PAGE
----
Fair warning: I believe there are few more polarising directors than Wes Anderson (David Lynch and Stephen Soderbergh come to mind), and while I can appreciate certain aspects of his films, like his brilliant and consistent use of Bill Murray, he has yet to make one that I’ve fully enjoyed.So if you’re expecting a review of “Moonrise Kingdom” from a fan of his previous movies, look elsewhere.
Anderson is known for having a particular kind of style in his films, which I’ll call “quirky,” that has lead to a sizable and passionate legion of followers. But what I assume these fans find interesting, I only see as detachment from reality. The ‘quirkiness’ of his characters may make me laugh, though hardly ever out loud, but they also remind me these aren’t real people. In a way, they don’t exactly feel human, and so I rarely get emotionally invested in them. Unless it’s Bill Murray. I’m always invested in Bill Murray.
I hoped “Moonrise” would finally change my mind on Anderson films.
Maybe I would finally get on board with his style. Even better, perhaps he might have developed the subtle skill of appealing to those not fully on board with all of his quirks, retaining his style, just broader. After decades of films, Woody Allen finally succeed in doing this last summer with “Midnight In Paris,” so surely there was hope.
Unfortunately, I was wrong to expect any change whatsoever. This is a quintessential Wes Anderson movie. Which basically means if you’ve seen “Rushmore,” “The Royal Tenenbaums,” or “The Darjeeling Limited” and enjoyed it, then “Moonrise” is worth seeing. If not though, go for some interesting performances by Anderson favourite Frances McDormand, young newcomers Kara Hayward and Jared Gilman, and beautiful New England scenery.
The plot is simple. Two kids, Sam (Gilman) and Suzy (Hayward) run away together and Sam’s Boy Scout troop (lead by Edward Norton), Suzy’s parents (Bill Murray and Frances McDormand) and a local police officer (Bruce Willis) try to find them in the wake of an impending storm.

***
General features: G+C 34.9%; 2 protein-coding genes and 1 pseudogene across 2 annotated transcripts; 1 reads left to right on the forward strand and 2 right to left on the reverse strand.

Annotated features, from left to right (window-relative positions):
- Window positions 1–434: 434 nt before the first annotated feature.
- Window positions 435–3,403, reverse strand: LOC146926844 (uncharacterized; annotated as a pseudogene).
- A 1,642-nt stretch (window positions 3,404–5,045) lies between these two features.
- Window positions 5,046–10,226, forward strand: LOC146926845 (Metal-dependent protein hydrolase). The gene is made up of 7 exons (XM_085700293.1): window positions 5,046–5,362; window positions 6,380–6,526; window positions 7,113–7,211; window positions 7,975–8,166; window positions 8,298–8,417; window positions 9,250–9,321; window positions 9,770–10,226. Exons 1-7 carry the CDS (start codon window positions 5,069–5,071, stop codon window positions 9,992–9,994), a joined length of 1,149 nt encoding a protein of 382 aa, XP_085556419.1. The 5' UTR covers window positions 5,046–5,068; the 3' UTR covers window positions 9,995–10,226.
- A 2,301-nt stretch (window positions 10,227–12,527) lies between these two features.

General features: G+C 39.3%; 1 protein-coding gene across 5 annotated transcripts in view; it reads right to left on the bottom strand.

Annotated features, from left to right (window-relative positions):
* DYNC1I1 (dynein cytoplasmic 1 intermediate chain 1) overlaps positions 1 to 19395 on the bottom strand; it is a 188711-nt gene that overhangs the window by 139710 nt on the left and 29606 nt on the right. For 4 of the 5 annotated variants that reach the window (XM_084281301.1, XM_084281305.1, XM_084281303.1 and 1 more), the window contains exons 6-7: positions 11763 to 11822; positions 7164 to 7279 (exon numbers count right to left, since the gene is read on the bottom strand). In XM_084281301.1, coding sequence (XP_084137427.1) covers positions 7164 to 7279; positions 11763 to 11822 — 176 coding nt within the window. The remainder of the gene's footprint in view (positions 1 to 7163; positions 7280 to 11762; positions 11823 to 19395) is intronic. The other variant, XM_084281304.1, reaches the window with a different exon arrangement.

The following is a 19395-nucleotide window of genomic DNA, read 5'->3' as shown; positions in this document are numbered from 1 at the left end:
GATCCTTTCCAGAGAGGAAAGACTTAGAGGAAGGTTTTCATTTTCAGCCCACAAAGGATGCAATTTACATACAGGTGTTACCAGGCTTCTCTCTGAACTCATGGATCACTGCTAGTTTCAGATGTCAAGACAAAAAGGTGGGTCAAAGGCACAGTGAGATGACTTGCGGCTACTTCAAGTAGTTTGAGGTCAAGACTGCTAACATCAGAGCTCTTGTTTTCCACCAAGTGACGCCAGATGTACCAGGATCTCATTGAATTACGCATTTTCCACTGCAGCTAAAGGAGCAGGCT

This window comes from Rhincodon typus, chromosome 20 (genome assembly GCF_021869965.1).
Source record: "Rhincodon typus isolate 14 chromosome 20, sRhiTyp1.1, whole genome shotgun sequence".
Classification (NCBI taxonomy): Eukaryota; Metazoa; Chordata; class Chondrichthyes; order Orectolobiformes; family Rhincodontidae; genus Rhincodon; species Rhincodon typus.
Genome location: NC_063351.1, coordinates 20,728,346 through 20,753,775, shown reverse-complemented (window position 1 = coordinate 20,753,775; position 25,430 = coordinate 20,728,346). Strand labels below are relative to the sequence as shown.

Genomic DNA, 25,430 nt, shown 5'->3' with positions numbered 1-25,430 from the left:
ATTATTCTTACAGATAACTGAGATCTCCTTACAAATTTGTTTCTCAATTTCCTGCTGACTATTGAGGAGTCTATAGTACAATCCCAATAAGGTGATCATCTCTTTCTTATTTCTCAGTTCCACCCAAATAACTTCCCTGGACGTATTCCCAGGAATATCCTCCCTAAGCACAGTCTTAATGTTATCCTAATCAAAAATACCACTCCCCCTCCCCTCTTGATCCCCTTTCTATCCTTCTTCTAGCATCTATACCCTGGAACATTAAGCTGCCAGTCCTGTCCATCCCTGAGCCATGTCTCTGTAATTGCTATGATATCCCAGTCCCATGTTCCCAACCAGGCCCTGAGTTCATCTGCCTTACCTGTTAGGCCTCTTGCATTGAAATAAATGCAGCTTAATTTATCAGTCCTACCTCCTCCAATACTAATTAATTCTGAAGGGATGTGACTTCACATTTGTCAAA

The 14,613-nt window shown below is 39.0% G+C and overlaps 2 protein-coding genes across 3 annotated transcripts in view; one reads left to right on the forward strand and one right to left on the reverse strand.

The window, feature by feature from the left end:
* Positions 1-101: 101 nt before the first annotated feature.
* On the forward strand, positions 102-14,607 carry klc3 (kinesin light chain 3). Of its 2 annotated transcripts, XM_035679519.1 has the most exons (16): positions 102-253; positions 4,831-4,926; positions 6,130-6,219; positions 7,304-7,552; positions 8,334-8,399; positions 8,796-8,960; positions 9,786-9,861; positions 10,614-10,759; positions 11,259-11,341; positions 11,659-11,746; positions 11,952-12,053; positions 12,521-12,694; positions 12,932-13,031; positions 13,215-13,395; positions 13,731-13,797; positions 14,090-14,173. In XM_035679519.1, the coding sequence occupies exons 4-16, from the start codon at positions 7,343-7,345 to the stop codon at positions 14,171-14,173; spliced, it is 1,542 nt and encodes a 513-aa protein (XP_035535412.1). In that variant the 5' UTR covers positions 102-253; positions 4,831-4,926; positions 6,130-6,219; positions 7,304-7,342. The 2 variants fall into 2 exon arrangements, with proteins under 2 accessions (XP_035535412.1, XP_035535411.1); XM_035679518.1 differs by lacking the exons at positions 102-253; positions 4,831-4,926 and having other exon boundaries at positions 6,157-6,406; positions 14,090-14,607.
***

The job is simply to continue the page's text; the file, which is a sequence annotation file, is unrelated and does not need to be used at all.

In a cast including Willis, Norton, Murray, McDormand, and Swinton, it’s the kids that take centerstage.Newcomers Jared Gilman and Kara Hayward are tasked with pulling off the young romance that sets the whole movie in motion. For the most part, they succeed, but it has nothing to do with the endless barrage of unnecessary close-ups and zoom-ins that Anderson insists on using to convey their feelings.
Hayward in particular may have a promising future in movies. Though one may wish to see more of the adults during the young pair’s extensive scenes, it’s thoroughly enjoyable to see these talents playing off of each other. Whether it’s Murray throwing his shoe at Norton, or McDormand and Willis sneaking off together, these small moments are when the movie is at its best, and an example of what it could have been had they been the primary focus. Murray in particular has a juicy role, but not enough screen time to utilise it.
The best moments come at Sam’s scout camp. Norton shows his character is worth rooting for, playing a very intense, but caring, scout leader. In the eccentric role, he is both entertaining and believable, turning what could have been a one-note performance into the most memorable one of the movie. In addition, an always welcome Jason Schwartzman—though nothing more than a cameo—has the best scene of the film, walking and talking through a Boy Scout headquarters that looks more like West Point.
As with his previous work, one’s opinion of the movies largely comes down to how much of Anderson’s signature ‘quirkiness’ works.
‘Quirks’ that worked:
- Scenes featuring a flood rushing through the island appeared to be shot using miniature sets. This could just be to save on budget, but I’m counting it as a welcome nod to his stop-motion film, “Fantastic Mr. Fox.’
- The opening scene breaks down the score instrument by instrument, all while taking the viewer through Suzy’s home as if it were constructed like a rubix cube. It’s Anderson scenes like this that even sceptics can see his appeal.
‘Quirks’ that didn’t:
- Tilda Swinton’s character is called ‘Social Services,’ the only character without an actual name, and everyone else in the movie calls her by that title as if it were normal. There’s simply no point, just weird for the sake of being weird, but if Anderson wanted to go that route, why not call Suzy’s parents ‘mother’ and ‘father’ and Bruce Willis ‘security?’ It’s the inconsistency that’s the most frustrating.
- As if to prove the movie was supposed to take place in the ’60s, it’s shot like a Dos Equis commercial.
- Bob Balaban plays a narrator who only pops up a handful of times, and has absolutely nothing to do with the plot.
Ever gone to a restaurant famous for their seafood? Though most people may love it, if you don’t like seafood, it’s not like you’ve suddenly grown an appetite for fish. That’s “Moonrise Kingdom.”
[Note from The Wire editor Aly Weisman: “As a fan of Wes Anderson’s work, I loved this film. Creative filmmaking at its finest only enhanced by the perfect casting of both known and unknown actors. Grade: A.”]
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